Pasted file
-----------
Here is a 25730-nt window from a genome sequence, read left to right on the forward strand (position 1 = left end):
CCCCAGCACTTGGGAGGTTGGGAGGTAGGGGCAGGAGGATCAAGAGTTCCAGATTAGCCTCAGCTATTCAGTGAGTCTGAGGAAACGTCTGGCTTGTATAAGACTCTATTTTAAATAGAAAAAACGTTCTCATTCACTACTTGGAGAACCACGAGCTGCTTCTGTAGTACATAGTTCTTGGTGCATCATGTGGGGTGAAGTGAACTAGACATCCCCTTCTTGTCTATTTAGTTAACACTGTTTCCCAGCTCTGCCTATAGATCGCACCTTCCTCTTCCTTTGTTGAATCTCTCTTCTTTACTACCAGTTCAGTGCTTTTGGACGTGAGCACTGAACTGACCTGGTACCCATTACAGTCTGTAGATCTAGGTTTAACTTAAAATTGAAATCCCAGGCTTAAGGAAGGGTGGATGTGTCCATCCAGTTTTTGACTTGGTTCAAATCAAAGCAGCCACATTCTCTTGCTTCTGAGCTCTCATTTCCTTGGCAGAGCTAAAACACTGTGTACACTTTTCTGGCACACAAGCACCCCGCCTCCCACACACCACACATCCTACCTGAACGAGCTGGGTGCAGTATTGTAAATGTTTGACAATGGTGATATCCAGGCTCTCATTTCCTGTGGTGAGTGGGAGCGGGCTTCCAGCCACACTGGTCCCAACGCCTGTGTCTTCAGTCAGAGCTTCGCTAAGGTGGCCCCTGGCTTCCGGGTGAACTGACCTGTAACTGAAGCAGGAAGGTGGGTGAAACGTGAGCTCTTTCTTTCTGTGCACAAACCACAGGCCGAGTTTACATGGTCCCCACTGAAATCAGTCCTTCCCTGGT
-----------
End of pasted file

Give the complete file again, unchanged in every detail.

Here is a 25730-nt window from a genome sequence, read left to right on the forward strand (position 1 = left end):
CCCCAGCACTTGGGAGGTTGGGAGGTAGGGGCAGGAGGATCAAGAGTTCCAGATTAGCCTCAGCTATTCAGTGAGTCTGAGGAAACGTCTGGCTTGTATAAGACTCTATTTTAAATAGAAAAAACGTTCTCATTCACTACTTGGAGAACCACGAGCTGCTTCTGTAGTACATAGTTCTTGGTGCATCATGTGGGGTGAAGTGAACTAGACATCCCCTTCTTGTCTATTTAGTTAACACTGTTTCCCAGCTCTGCCTATAGATCGCACCTTCCTCTTCCTTTGTTGAATCTCTCTTCTTTACTACCAGTTCAGTGCTTTTGGACGTGAGCACTGAACTGACCTGGTACCCATTACAGTCTGTAGATCTAGGTTTAACTTAAAATTGAAATCCCAGGCTTAAGGAAGGGTGGATGTGTCCATCCAGTTTTTGACTTGGTTCAAATCAAAGCAGCCACATTCTCTTGCTTCTGAGCTCTCATTTCCTTGGCAGAGCTAAAACACTGTGTACACTTTTCTGGCACACAAGCACCCCGCCTCCCACACACCACACATCCTACCTGAACGAGCTGGGTGCAGTATTGTAAATGTTTGACAATGGTGATATCCAGGCTCTCATTTCCTGTGGTGAGTGGGAGCGGGCTTCCAGCCACACTGGTCCCAACGCCTGTGTCTTCAGTCAGAGCTTCGCTAAGGTGGCCCCTGGCTTCCGGGTGAACTGACCTGTAACTGAAGCAGGAAGGTGGGTGAAACGTGAGCTCTTTCTTTCTGTGCACAAACCACAGGCCGAGTTTACATGGTCCCCACTGAAATCAGTCCTTCCCTGGT